Billy Payne, the Augusta National chairman, addressed the media today ahead of the Masters kicking off tomorrow and faced a media keen to get a flavour of how Augusta National will pay tribute to the late Arnold Palmer during tomorrow’s ceremonial opening tee shots.
The Georgia native, 69, said all patrons who come through the gates in the morning will be given an Arnie’s Army badge to wear, as a way of remembering the iconic golfing figure, who passed away in September last year, just five months after opting not to hit a shot at last year’s ceremony.
“I think tomorrow will no doubt be an emotional goodbye, but at the same time, an even more powerful thank you to the man we dearly love,” said Payne, who was joined in the room by members of his committee.
The Augusta National chairman also added that the mild weather has caused the azaleas to bloom three weeks early, something he’s not too happy about.
“That premature bloom,” he said, “combined with recent consecutive hard freezes, has diminished our otherwise beautiful and traditional coloring. So this year, we have decided that our color of choice is green, Augusta Green, and I hope you will agree that it is both abundant and beautiful.”
With the Open Championship now leading the way in terms of allowing the spectator to become fully interacted in a technological sense, Payne wasn’t about to suggest that Augusta National was joining the tech race.
Asked about allowing mobile phones onto the grounds, he was unequivocal in his reply.
“You’ll have to ask the next chairman. That’s not going to change while I’m chairman.”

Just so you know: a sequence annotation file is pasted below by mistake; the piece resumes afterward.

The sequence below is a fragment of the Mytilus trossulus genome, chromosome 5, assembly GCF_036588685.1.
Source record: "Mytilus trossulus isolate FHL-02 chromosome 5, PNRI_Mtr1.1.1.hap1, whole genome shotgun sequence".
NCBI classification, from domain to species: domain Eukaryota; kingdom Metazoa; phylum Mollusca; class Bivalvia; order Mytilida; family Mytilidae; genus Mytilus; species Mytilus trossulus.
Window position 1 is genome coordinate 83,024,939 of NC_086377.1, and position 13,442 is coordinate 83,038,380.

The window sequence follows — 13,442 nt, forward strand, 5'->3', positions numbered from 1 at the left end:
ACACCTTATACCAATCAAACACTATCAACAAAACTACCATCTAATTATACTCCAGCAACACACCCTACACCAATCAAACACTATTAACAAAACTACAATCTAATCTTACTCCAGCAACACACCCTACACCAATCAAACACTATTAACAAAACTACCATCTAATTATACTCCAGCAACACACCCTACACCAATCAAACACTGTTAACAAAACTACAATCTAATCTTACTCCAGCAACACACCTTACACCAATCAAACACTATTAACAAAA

And he didn’t want to explain his reasoning much further.
“I just don’t think it's appropriate, and the noise is an irritation to not only players, the dialing, the conversation, it’s a distraction and that’s the way we’ve chosen to deal with it.”
He also body-swerved a fairly painful attempt by one journalist to trip him up over golf’s awkward relationship with President Trump.
“I am not fully aware of anything that our President may have said controversial about the game of golf,” said Payne. “I’m not the one to judge, whatever, how his other remarks may have some influence on the game of golf, which is where my interest level resides exclusively.”
Payne also said there would be more women invited to join the club, but wouldn’t give names before informing the parties of the club’s invite. “There will be more in the future, certainly.”
On the subject of a tournament ball to be used at the Masters, Payne said he didn’t think it would happen and that he trusted the USGA and R&A to work together to forge a solution that meant it didn’t need to happen.
“We have great confidence in their ability to forge a solution,” he said. “But, of course, as you would imagine, we always reserve the right to do whatever we have to do to preserve the integrity of our golf course. But I don’t think (introducing a tournament ball) will ever happen.” Ironically, just earlier he had talked about the land acquired by the club in recent years that had given opportunity for certain holes to be extended. That, of course, shouldn’t need to happen if the USGA and R&A do their jobs. Payne, though, said all options were “under review”.